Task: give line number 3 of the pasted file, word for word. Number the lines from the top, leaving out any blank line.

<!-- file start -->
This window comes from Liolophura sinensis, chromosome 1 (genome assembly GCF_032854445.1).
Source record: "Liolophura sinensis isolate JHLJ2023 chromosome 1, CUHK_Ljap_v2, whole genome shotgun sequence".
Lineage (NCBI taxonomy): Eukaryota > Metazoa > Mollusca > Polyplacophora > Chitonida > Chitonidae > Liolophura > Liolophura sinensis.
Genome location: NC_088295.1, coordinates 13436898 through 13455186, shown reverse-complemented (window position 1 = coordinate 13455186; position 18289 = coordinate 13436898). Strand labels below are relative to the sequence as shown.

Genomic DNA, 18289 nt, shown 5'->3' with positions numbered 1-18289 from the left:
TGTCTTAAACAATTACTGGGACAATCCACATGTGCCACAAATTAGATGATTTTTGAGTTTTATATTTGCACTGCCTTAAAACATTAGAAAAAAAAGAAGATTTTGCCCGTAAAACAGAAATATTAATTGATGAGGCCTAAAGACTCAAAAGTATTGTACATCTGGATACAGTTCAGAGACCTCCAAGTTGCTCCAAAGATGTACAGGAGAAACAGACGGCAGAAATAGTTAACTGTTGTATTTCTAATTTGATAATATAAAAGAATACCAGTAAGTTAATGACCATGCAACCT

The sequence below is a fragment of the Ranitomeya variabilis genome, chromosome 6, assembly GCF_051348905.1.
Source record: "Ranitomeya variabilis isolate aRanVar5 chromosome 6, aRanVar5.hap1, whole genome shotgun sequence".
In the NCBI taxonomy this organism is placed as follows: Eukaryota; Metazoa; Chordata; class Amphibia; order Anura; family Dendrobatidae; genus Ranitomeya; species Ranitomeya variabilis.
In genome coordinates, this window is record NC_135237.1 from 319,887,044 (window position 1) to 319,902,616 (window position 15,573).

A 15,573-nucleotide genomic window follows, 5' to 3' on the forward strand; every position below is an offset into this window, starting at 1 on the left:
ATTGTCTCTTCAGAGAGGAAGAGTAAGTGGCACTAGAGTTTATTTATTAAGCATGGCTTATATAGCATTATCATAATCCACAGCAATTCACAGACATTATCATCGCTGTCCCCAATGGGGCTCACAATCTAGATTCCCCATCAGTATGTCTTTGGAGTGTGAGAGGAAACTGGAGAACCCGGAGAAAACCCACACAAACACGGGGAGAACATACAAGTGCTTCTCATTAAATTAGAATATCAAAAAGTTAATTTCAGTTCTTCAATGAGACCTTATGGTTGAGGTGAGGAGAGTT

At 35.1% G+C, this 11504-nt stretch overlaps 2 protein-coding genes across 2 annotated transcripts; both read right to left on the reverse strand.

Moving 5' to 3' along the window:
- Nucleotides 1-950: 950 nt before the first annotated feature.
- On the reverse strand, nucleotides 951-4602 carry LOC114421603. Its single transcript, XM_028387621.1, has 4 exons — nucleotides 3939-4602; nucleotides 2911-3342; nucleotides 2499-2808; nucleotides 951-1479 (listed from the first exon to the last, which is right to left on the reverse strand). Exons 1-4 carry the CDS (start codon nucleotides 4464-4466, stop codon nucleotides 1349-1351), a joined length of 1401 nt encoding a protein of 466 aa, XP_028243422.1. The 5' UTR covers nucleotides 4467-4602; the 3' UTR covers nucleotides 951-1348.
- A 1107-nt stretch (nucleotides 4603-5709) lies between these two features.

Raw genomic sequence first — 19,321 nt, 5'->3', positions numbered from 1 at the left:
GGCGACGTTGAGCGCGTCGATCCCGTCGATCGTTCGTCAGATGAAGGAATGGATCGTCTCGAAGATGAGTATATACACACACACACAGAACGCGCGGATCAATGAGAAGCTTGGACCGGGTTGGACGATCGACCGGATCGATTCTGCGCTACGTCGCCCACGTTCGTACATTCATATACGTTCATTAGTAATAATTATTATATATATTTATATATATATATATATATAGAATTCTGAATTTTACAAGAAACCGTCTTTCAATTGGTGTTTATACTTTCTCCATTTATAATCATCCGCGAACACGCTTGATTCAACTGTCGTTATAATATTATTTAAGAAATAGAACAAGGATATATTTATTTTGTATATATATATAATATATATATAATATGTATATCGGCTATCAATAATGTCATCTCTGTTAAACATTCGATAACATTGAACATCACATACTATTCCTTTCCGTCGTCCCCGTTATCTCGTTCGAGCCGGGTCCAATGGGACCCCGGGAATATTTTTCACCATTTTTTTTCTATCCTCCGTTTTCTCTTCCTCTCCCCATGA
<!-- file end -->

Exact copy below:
Lineage (NCBI taxonomy): Eukaryota > Metazoa > Mollusca > Polyplacophora > Chitonida > Chitonidae > Liolophura > Liolophura sinensis.